Aim. This paper reports on the uptake of a two-day late-life depression training programme with primary care nurses and its impact on knowledge, attitudes and the use of a brief screening protocol following training.
Background. Late-life depression is a common condition associated with medical illnesses, impaired psychosocial functioning and risk for suicide. Although treatable, it is under recognized in primary care. Nurses have an important contribution to make to its detection, yet few studies have focused on training primary care nurses for this role.
Design. An uncontrolled pre- and post-test design was used. Data were collected using the Late-Life Depression Quiz, the Depression Attitude Questionnaire (DAQ) and an Impact on Clinical Practice Questionnaire at 1 and 3 months. Seventy-three nurses commenced training and 66 completed the programme out of a total of 253 invited to participate.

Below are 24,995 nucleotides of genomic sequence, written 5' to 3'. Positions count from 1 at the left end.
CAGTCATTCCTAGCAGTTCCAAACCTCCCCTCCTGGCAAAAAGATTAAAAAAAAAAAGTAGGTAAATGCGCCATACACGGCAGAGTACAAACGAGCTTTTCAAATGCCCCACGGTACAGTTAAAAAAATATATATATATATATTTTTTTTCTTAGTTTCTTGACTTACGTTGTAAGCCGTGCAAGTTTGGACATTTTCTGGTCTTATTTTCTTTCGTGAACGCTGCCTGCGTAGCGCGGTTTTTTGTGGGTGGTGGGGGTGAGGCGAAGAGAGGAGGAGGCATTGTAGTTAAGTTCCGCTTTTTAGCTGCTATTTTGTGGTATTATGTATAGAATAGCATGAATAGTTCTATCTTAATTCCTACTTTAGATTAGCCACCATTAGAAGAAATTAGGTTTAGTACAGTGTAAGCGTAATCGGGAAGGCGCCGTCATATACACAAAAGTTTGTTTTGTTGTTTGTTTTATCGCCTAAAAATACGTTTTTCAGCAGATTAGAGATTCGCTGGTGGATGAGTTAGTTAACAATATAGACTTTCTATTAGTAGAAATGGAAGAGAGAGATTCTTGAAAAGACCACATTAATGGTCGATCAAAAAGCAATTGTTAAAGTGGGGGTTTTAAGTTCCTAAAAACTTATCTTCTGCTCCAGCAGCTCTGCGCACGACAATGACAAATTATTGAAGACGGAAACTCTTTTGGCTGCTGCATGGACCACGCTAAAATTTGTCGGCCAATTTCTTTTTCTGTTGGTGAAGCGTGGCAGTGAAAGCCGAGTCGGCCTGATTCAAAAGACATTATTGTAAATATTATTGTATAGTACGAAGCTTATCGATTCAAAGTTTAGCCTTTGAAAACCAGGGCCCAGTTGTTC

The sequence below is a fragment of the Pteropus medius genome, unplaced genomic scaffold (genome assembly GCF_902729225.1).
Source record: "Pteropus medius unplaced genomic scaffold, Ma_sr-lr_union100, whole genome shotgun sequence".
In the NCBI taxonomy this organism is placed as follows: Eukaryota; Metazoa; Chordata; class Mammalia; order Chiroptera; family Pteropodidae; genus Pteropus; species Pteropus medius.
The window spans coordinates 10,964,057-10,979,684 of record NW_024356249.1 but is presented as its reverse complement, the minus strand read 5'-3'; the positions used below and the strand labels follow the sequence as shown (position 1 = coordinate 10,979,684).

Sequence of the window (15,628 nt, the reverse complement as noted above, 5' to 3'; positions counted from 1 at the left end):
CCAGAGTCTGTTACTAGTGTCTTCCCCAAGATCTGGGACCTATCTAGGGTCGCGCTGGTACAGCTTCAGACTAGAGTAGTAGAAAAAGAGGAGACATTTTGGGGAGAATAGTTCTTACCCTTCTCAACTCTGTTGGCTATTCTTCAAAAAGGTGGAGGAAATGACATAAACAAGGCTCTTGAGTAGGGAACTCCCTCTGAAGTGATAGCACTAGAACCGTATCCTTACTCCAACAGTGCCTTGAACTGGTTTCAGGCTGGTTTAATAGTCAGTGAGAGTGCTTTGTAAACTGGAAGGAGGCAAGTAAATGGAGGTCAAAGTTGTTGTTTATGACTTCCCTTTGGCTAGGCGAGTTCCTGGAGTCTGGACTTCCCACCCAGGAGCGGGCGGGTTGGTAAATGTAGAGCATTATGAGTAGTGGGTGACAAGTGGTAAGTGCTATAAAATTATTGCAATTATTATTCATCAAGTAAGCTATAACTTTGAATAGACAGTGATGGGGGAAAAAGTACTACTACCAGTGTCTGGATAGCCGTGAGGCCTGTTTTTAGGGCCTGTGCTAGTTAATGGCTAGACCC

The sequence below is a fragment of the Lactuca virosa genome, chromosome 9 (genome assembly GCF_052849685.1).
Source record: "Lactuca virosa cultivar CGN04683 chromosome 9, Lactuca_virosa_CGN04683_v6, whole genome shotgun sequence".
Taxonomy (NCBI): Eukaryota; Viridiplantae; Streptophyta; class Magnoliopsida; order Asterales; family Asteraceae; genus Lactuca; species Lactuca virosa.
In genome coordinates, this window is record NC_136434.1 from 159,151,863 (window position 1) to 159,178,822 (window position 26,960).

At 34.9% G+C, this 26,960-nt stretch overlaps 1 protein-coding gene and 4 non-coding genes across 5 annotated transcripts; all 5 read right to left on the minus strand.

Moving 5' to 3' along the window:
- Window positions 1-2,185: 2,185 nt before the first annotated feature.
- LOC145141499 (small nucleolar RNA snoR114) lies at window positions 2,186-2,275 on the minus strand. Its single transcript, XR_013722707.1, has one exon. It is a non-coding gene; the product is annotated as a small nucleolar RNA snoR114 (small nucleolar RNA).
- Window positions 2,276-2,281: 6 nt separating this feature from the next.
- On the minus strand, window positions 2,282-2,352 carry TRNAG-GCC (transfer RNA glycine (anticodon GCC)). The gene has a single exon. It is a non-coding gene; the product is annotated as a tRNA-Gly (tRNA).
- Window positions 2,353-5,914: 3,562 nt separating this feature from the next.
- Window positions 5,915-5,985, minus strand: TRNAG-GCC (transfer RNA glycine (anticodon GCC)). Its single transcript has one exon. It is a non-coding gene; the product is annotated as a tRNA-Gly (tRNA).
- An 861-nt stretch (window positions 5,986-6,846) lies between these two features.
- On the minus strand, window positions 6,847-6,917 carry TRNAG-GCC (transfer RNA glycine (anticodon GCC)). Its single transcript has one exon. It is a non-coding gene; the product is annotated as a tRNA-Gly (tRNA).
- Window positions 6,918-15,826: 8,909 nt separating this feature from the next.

Results. Statistically significant differences were found between pre- and post-training for knowledge about late-life depression (P < 0.0005). No significant association was found between age, length of experience, level of contact and pre-training knowledge scores. Attitudes towards depression were more optimistic following training which were significant for nine of the DAQ statements (P < 0.05). However, when the overall level of significance was adjusted for multiple testing of 20 DAQ items, two remained statistically significant (P < 0.0025). Finally, a 77% response rate to the 1-month practice questionnaire and a 52% at 3 months showed that nurses were using the screening measure (mean 5.0, SD 7.71; mean 5.6, SD 7.71 respectively).
Conclusion. A short training programme on late-life depression was effective in producing both knowledge and attitude change in primary care nurses. The use of a short two-item depression screening measure prompted nurses to complete more in-depth assessment for depression.
Relevance to clinical practice. Training primary care nurses to identify and manage older persons with depression is essential to improve quality of life.